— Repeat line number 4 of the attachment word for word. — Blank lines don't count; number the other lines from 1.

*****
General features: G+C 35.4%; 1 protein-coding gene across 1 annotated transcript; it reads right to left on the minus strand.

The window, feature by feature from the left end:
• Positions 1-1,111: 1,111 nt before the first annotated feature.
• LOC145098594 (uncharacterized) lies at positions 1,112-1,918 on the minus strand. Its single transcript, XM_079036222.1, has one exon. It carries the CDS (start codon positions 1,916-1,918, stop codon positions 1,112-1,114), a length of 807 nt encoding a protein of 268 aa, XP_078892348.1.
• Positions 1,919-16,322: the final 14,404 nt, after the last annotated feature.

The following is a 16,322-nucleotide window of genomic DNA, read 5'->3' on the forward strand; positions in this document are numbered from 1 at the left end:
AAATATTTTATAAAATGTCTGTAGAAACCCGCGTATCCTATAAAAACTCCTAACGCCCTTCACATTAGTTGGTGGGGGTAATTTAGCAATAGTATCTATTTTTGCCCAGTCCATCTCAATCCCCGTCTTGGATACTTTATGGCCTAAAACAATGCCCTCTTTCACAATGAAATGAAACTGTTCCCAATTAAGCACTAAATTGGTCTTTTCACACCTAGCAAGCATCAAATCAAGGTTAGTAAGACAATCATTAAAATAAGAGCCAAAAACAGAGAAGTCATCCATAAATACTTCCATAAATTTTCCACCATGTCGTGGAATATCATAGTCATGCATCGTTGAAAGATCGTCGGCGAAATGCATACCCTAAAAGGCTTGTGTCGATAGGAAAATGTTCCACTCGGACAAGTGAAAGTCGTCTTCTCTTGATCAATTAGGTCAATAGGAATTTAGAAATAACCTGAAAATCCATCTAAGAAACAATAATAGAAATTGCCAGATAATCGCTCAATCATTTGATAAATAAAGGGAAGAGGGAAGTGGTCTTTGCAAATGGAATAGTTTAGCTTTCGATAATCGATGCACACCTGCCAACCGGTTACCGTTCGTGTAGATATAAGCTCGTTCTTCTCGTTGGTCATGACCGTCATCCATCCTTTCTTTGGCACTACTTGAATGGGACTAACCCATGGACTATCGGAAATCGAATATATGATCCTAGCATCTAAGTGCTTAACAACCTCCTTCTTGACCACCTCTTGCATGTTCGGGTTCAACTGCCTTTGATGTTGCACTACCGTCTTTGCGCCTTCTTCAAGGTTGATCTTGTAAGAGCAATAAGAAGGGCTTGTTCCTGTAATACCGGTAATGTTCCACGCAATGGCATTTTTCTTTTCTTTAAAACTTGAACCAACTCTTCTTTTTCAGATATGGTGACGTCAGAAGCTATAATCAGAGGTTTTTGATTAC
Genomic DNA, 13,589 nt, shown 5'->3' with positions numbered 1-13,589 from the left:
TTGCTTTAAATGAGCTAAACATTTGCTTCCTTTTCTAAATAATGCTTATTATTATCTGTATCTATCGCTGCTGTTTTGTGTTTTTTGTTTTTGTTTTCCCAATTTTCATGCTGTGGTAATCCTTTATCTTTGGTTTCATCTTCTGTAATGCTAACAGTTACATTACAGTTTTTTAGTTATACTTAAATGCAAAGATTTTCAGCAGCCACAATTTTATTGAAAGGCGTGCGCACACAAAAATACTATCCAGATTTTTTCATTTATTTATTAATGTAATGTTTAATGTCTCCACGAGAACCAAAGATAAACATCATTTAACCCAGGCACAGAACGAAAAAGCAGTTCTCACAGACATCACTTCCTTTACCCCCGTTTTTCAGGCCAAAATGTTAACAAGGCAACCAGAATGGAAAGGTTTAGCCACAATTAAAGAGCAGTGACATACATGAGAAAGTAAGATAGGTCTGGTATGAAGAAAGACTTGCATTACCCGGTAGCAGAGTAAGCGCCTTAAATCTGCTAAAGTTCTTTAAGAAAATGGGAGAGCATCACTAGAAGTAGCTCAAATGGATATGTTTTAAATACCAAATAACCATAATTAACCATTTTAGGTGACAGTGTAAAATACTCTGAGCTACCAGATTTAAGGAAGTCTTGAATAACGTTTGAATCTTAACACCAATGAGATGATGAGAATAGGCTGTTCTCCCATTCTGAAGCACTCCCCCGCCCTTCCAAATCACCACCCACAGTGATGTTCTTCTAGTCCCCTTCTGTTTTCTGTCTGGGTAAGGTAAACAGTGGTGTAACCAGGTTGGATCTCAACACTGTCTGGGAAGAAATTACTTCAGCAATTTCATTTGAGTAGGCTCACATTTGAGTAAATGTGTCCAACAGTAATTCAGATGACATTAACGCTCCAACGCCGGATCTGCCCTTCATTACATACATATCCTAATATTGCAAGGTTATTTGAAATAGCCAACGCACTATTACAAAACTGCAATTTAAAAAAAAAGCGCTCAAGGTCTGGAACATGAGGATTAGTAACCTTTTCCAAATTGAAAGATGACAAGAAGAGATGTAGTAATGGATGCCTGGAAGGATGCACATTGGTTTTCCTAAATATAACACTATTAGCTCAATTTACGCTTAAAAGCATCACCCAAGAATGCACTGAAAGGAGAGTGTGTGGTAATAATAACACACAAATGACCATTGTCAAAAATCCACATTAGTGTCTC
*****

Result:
• LOC145098594 (uncharacterized) lies at positions 1,112-1,918 on the minus strand. Its single transcript, XM_079036222.1, has one exon. It carries the CDS (start codon positions 1,916-1,918, stop codon positions 1,112-1,114), a length of 807 nt encoding a protein of 268 aa, XP_078892348.1.